This Thanksgiving holiday will certainly be one for the Humane Society of Greenwood to celebrate. As interim director, I am overjoyed to witness firsthand the 17-plus years of work, done by so many, to be paying off in such a significant way.

It has taken a year to adapt to the new shelter facility and examine what processes and procedures best worked and which ones did not. Most surprisingly was the mental shift we had to make after the move.

Although our mission, vision and passion were the same, we had to adjust our day-to-day mentality from working in the old shelter, which was, for all intents and purposes, a pound. And when we operated there, we had to figure out workarounds to achieve the basics. In the new shelter, these workarounds are no longer necessary. The tools and environment changed in an instant, but our ability to wrap our minds around the new circumstances did not. That took some time.

Over the past year, the HSOG organization has experienced an overhaul on many levels. We have learned to repurpose some of the original design and implement procedures to provide better care for the animals. Each incoming dog and cat is individually assessed, put on the appropriate dietary, health and enrichment plan, and a strategy for how to quickly and best move him or her into a home is discussed among employee teams.

Two years ago in the old shelter, 47% of the animals got new homes via local adoptions, rescue groups partnerships, or returning back to their families. From July through October, combining our work to save animals housed both in the HSOG Adoption Center and Greenwood County Impound Center, that number has grown to 79%. The HSOG Adoption Center, which opened as no-kill, has saved 99% of the dogs and cats that it’s transferred from the county’s Impound Center to the HSOG’s-owned portion of the facility for adoption.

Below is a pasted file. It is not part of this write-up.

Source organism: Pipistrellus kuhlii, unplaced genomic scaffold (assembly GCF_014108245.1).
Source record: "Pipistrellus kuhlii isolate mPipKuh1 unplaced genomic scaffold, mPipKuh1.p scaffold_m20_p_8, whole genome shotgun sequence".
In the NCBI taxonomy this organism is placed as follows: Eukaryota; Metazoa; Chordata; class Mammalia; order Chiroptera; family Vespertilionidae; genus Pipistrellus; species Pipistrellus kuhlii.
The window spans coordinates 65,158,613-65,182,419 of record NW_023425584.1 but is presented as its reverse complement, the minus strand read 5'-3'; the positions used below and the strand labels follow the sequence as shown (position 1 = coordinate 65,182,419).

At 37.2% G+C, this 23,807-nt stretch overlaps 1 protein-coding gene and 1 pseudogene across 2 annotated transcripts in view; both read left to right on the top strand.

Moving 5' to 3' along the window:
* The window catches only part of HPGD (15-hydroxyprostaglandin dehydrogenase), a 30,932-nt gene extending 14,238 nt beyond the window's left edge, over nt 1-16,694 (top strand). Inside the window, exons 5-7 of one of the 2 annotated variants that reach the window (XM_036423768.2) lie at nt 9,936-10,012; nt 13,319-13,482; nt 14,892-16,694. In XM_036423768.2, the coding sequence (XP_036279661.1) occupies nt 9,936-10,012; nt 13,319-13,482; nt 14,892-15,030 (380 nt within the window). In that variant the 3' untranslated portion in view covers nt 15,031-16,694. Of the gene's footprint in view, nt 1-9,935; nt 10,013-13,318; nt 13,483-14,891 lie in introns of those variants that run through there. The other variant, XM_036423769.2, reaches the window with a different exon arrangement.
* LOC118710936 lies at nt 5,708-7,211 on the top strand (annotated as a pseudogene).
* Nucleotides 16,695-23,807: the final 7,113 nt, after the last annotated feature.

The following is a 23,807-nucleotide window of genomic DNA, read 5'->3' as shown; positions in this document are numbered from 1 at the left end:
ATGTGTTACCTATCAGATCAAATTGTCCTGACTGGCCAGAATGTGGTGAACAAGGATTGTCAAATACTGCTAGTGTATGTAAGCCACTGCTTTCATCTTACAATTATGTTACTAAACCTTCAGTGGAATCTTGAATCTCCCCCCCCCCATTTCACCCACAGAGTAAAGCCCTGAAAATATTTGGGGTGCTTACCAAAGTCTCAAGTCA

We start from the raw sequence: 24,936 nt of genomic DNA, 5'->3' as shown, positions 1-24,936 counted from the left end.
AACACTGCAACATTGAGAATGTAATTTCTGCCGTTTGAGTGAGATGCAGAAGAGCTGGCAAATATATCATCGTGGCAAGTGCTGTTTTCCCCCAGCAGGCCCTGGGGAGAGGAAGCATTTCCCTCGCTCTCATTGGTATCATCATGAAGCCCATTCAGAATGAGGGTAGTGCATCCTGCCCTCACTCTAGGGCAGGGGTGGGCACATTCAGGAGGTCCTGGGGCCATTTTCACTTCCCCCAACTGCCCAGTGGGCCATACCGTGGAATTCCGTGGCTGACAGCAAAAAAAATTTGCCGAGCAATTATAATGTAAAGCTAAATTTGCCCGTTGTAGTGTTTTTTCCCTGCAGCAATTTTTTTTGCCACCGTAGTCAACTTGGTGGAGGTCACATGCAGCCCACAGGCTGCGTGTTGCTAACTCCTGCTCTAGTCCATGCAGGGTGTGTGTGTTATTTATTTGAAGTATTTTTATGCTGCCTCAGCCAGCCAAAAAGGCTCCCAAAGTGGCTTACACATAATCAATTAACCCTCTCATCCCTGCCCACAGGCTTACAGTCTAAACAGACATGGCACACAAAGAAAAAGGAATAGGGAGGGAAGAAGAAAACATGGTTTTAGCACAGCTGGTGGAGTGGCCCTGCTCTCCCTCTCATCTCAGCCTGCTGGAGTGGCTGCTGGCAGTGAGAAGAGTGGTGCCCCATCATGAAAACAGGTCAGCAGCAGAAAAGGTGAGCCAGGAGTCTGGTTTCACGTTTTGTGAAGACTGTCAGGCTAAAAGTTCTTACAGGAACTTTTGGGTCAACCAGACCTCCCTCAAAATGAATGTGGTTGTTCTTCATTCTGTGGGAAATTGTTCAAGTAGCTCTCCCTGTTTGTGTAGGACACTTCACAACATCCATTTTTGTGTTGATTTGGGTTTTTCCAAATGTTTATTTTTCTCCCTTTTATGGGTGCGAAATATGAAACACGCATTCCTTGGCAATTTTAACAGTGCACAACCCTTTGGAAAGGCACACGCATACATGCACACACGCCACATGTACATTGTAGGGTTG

Although there is no certification given or official definition of what qualifies an agency to be no-kill, the industry consensus is to maintain a live release rate of 90% and greater. In our partnership with Charleston Animal Society’s No Kill SC initiative, the goal for all participating agencies is to save every medically and behaviorally healthy pet. The majority of the pets that come to shelters don’t walk in medically or behaviorally sound. Many need a lot of TLC, time and thoughtful planning put forth by caretakers to become a pet someone would want to adopt.

As HSOG continues to evolve and put into place new industry practices, we will continue to increase the number of pets saved. We are now better positioned than ever before and have the traction, momentum and clarity to continue on the track of success. The HSOG’s Adoption Center will continue to be no-kill and we will also continue our work marching toward achieving the same for the Greenwood County Impound Center.

Yes, indeed. This is a Thanksgiving for us to relish, especially for the 2,285 dogs, cats, chickens, ducks, guinea pigs, rabbits, pigs, roosters and birds that we successfully re-homed since moving in September 2018. And, we are eternally grateful to the people who invited these furry and feathered friends into their lives.

Happy Thanksgiving to all.

Karen Pettay is interim director for the Humane Society of Greenwood